It was a wholly different experience sitting in the Grand Theatre Lumiere and watching Robin Hood vs. the film I just saw, Rizhao Chongqing or Chongqing Blues. The non-response from the crowd primed me to think that the reception at screenings are as muted as they sometimes are at press screenings in LA. But the applause at the end of Chongqing, written and directed by Wang Xiaoshuai showed a different side of the journos and critics here. They will applaud but only if they like the movie.
Said the director Xiaoshuai about the idea behind it, based on a true story:
I am often on the lookout for small stories that are emblematic of contemporary China. In the newspaper and on the internet, I often read stories of this kind: news items relating hostage-ta- kings and police interventions that often end tragically. I find this all the more interesting that the image people have of China is that of a peaceful and danger-free country. These stories allow me to ponder over the changes that have recently taken place in China, and they become a starting point for a film.
I thought that this news item was rather simple and ordinary. However, it concealed the story of a family, of intertwined lives, and feelings. How do those who are close to him feel about this tragedy? He was a young man whose uneventful life got turned upside down when he committed a severe criminal offence. What was the reason for this? Was it just a simple act of juvenile de- linquency? The consequence of the father‚Äôs absence? Of the mother‚Äôs negligence? Of a human being‚Äôs corruption by society? Was it a question of passionate love?
A tough sit at 8:30am, Chongqing is a meditation on fatherhood, really. It is a heartbreaking story of a man who has returned from a “long fishing trip” to discover his abandoned son has wreaked havoc in a grocery store, or department store, stabbed two people and held another hostage. The father then sets about figuring out what his son’s last days were like, what his motives were, who he was and most importantly, what he looked like.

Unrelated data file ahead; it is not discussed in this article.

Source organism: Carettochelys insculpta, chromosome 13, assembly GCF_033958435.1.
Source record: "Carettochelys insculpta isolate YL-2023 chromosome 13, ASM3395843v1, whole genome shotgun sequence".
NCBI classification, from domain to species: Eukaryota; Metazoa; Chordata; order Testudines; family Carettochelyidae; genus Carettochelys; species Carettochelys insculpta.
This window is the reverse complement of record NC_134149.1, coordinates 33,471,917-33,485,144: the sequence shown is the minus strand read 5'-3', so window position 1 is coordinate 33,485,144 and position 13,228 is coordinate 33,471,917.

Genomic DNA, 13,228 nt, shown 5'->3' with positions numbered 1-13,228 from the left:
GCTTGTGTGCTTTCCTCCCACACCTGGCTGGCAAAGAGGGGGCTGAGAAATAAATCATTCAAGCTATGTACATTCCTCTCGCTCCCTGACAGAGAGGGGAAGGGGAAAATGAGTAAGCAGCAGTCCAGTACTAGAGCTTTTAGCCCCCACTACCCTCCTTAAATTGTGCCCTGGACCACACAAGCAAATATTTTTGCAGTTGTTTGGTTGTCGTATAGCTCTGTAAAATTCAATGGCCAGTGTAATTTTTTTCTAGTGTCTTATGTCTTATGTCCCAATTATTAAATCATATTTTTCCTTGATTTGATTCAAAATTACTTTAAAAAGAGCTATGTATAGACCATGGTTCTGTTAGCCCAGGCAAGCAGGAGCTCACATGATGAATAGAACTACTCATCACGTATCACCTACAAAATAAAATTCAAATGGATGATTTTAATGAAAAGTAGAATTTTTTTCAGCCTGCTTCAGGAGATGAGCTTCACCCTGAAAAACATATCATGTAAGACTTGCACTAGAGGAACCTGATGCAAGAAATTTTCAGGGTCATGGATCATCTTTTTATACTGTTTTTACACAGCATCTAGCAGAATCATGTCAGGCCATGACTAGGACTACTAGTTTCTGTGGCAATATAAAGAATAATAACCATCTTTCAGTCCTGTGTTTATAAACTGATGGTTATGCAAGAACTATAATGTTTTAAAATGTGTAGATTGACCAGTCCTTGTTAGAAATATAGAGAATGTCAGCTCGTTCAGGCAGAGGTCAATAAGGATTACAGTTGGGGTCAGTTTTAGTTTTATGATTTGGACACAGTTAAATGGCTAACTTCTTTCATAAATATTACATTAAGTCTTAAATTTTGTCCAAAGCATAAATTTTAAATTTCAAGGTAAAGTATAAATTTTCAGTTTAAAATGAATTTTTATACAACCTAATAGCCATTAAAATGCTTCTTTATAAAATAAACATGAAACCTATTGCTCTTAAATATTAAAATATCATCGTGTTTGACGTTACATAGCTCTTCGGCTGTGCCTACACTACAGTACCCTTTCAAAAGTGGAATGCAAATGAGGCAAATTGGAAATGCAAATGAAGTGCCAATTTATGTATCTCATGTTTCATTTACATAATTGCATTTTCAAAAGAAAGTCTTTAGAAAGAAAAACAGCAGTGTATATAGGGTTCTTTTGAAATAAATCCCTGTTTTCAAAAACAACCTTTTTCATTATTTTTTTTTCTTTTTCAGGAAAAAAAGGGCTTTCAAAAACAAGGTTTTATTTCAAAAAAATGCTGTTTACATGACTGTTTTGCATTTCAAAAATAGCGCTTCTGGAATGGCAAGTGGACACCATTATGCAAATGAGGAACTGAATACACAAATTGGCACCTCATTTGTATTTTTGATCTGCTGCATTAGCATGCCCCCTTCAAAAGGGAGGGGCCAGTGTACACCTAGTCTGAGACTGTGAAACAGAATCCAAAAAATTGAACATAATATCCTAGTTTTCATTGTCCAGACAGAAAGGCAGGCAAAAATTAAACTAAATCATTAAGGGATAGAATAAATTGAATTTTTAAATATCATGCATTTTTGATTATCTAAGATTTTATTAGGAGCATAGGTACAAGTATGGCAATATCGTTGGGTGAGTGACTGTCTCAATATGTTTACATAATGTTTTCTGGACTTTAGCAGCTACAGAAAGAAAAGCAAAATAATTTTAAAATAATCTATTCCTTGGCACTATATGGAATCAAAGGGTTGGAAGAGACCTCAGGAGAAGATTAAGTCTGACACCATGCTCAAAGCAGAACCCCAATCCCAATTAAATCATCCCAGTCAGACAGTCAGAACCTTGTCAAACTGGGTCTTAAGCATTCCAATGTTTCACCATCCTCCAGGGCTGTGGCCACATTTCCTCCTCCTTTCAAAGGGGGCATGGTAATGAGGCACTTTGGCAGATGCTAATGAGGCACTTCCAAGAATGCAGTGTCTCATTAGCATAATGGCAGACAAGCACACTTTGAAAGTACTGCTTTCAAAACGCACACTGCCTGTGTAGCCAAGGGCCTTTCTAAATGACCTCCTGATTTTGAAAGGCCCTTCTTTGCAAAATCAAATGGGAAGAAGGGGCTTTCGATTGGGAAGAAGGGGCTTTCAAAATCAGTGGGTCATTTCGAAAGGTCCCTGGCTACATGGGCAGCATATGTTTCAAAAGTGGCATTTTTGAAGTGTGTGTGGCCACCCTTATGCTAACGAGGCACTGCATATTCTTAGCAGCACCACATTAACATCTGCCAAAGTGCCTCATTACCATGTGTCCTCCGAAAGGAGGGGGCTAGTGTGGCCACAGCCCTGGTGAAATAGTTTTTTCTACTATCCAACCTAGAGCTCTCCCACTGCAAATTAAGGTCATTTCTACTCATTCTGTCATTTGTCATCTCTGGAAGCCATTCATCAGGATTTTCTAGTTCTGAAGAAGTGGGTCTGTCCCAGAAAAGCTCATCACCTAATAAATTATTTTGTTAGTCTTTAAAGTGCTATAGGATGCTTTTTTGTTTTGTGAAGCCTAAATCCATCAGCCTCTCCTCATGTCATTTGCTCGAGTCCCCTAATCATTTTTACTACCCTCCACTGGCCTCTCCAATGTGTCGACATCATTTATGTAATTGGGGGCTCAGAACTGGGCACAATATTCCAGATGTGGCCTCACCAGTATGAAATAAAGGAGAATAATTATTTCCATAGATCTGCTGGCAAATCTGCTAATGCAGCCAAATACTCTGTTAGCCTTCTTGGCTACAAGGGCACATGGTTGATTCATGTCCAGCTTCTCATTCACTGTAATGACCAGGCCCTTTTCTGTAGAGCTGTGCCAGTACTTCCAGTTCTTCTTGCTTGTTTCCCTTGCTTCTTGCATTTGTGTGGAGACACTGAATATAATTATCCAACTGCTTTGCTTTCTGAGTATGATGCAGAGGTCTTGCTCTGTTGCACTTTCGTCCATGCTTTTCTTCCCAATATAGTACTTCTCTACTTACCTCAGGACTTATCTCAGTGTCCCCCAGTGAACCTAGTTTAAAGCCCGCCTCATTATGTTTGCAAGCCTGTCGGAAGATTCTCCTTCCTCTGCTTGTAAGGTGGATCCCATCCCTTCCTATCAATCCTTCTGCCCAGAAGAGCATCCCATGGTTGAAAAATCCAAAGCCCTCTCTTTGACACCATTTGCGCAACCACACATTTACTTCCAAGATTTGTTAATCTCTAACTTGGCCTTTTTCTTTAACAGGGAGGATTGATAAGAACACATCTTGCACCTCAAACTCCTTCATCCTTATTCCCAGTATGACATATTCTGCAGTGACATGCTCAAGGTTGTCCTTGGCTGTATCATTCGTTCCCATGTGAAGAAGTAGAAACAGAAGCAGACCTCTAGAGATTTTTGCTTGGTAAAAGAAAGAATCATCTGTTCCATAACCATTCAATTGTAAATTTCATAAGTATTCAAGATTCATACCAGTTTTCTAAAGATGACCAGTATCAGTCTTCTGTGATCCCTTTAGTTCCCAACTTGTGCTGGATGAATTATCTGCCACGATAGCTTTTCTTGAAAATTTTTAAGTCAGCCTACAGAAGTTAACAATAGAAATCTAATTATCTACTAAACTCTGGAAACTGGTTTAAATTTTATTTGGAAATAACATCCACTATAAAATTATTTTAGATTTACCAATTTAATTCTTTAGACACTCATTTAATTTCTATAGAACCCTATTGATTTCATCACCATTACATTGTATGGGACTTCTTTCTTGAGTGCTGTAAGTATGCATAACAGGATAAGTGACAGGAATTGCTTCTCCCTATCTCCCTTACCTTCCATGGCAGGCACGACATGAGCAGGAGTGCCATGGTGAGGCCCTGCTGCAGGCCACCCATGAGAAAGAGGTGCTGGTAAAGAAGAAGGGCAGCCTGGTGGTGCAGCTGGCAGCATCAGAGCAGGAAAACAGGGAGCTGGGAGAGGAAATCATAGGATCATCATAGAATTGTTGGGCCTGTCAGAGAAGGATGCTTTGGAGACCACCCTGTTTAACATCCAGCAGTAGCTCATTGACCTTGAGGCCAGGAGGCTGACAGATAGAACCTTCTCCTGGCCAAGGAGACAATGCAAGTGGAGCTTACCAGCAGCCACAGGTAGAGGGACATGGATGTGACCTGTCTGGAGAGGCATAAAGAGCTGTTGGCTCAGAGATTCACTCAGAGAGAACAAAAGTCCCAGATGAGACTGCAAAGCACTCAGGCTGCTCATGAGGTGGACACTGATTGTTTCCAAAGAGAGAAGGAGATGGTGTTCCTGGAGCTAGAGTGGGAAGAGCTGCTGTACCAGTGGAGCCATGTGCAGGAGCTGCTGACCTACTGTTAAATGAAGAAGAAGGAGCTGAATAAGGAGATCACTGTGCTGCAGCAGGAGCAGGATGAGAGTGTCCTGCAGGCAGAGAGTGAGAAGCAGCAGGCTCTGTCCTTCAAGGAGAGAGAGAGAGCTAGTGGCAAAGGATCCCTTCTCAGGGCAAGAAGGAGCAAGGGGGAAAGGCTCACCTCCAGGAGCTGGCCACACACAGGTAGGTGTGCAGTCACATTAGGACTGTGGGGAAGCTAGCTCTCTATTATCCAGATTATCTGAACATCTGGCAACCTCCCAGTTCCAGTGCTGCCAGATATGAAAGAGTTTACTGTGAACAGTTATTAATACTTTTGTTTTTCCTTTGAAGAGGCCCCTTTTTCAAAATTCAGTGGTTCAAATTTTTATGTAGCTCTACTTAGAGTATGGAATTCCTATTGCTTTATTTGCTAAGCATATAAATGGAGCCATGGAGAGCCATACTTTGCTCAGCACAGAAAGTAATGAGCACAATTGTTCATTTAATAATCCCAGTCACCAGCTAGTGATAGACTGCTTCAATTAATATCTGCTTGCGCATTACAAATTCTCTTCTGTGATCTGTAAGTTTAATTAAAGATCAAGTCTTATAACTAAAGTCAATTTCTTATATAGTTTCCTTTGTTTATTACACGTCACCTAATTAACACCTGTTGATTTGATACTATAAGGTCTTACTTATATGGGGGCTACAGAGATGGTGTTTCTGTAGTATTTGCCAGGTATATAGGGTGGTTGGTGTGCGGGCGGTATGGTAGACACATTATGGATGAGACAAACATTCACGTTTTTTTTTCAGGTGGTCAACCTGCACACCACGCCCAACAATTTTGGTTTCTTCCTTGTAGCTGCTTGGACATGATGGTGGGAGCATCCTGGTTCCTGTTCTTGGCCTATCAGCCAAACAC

The father hadn’t seen him since he was a small child and would therefore not have any idea what his son looked like. The trick is that his son hates having his picture taken and thus, there is only a blurry video capture of his face.
Chongqing isn’t likely to set the critics aflame, nor make much of a splash stateside, but it is an example of a moving story well told. Haunting, mournful, and complete. It’s early yet, but this film will likely be on the list to win it. There are likely many more films this good and maybe better on the slate.
By the way, the Grand Theatre Lumiere is a heavenly way to see movies, even though I’m up in the balcony for the screenings. Plush seats, a wide screen and a deathly quiet crowd – perfection.
I am under the impression that, today, Chinese cinema is like a game, a pure product designed for the market, without meaning or depth. Everyone can be part of it. They all want to go to Hollywood to make films, explode box-office figures, and investors expect you to play by those rules.
Like a few other filmmakers of my generation, I stay out of this system. When you think diffe- rently, they don‚Äôt know what to do with you. My films have gained recognition abroad, but China is not interested in them because they are neither commercial nor entertaining enough. When my films are released, I no longer control anything, I can‚Äôt say anything. The public success of a film no longer depends on its quality, its director or its screenwriter, but on the amount of money invested to launch it. Culture is slowly fading away. Over a few years, we have shifted to a world centered exclusively on money, in which people no longer speak of quality, ideas or reflection. ¬†-Wang Xiaoshuai